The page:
He said in his television address that he was "doing the utmost" to avoid a new national lockdown and denied street protests had prompted the new aid package.
"I heard about it from the media", Yaron said, his displeasure evident over the major decision that would normally have seen the government consult with the Bank of Israel before any announcement. "You're not alone", he said.
Families with children will receive one-off payments of between 2,000 and 3,000 shekels ($580-875), while "all other citizens over the age of 18 will receive 750 shekels", Netanyahu pledged at a press conference.
Delivering a statement at the 44th Session of the Human Rights Council, Dayani Mendis, the Acting Permanent Representative of Sri Lanka to the United Nations in Geneva said Sri Lanka has consistently and steadfastly held the principled position of the legitimate and inalienable right of the people of Palestine to statehood and to the natural resources in their territory. But Netanyahu said there was no time for lengthy debates when the situation is so critical, and that the money would encourage all Israelis to spend.
"It is possible to raise unemployment benefits, the grant for the self-employed, and help anyone affected by the crisis more than 90 percent", Yaron said.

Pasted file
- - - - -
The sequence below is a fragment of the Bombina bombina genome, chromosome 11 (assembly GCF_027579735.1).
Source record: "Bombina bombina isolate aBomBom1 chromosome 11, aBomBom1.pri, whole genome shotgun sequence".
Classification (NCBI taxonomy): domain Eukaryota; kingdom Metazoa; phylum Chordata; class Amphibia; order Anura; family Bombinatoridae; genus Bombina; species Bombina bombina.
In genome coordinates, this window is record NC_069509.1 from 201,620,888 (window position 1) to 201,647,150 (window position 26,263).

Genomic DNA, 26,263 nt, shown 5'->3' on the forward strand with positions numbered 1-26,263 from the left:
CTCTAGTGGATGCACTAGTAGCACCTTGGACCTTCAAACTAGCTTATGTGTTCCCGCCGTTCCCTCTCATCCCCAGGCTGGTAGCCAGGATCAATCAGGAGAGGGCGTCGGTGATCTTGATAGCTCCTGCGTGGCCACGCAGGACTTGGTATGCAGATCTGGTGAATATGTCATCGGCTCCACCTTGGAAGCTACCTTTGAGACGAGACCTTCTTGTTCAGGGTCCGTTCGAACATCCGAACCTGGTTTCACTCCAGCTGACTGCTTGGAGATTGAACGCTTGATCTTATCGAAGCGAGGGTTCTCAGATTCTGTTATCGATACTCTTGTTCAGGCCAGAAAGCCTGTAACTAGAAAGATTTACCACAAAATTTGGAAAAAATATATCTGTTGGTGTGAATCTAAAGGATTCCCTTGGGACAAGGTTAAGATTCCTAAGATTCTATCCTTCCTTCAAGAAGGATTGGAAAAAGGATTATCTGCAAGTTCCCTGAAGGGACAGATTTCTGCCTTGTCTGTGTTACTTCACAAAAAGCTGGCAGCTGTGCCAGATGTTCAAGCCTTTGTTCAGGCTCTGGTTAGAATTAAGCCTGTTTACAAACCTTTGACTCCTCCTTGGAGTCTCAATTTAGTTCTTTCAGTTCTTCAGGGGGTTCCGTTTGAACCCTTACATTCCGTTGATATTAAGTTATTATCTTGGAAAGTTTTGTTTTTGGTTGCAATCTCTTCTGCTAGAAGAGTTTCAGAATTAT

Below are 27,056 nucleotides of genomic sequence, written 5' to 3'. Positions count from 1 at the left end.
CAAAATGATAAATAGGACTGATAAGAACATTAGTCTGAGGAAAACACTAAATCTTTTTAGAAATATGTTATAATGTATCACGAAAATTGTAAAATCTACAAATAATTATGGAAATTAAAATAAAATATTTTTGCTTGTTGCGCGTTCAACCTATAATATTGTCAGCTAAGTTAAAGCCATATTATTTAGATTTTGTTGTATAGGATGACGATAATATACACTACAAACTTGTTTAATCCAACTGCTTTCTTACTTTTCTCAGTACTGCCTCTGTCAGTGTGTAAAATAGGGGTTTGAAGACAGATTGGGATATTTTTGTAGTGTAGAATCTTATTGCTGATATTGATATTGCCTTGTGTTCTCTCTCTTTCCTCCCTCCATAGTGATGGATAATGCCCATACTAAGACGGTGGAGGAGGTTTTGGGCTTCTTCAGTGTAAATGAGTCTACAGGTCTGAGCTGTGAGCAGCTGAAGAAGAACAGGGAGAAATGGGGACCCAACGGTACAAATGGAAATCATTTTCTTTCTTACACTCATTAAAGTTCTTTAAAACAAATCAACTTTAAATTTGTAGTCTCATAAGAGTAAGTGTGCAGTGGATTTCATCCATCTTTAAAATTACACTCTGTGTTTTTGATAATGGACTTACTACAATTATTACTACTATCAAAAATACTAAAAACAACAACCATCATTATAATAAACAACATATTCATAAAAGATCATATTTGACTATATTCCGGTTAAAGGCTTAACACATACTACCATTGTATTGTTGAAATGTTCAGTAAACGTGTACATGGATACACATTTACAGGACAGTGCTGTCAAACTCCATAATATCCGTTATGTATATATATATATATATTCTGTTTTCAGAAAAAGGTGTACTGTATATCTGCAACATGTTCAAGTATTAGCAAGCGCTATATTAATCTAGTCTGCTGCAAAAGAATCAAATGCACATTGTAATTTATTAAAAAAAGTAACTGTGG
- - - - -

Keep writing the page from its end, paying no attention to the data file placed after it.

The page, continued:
The dramatic increase in the country's coronavirus figures has led to a significant reversal in the easing of measures the government rolled out after it had seemingly successfully "flattened the curve" due to severe lockdowns in March and April.
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The decision comes as Trump is trailing former Vice President Joe Biden in polling , including in Florida. To date, Florida has reported at least 301,800 infections and 4,521 deaths.
But after reopening the economy in May, it appears he declared victory too early and there has been a sharp spike in infections.
The polls come as Netanyahu's popularity continues to plummet amid a massive spike in infections.
Officials have warned they may have to reimpose a widescale lockdown in the coming days, raising concerns of further economic distress.
On the evening of 11 July, Rabin Square, the heart of Tel Aviv, was filled with people angry with the executive's economic policy, the management of the Covid-19 emergency and the lack of support for businesses and individuals.
With more than one in five Israelis unemployed, Netanyahu has faced mounting public anger over his handling of the crisis, with thousands of protesters holding frequent demonstrations in Tel Aviv and Jerusalem, some of which have been dispersed by police. The crowds were dispersed with water cannons and some 50 people were arrested.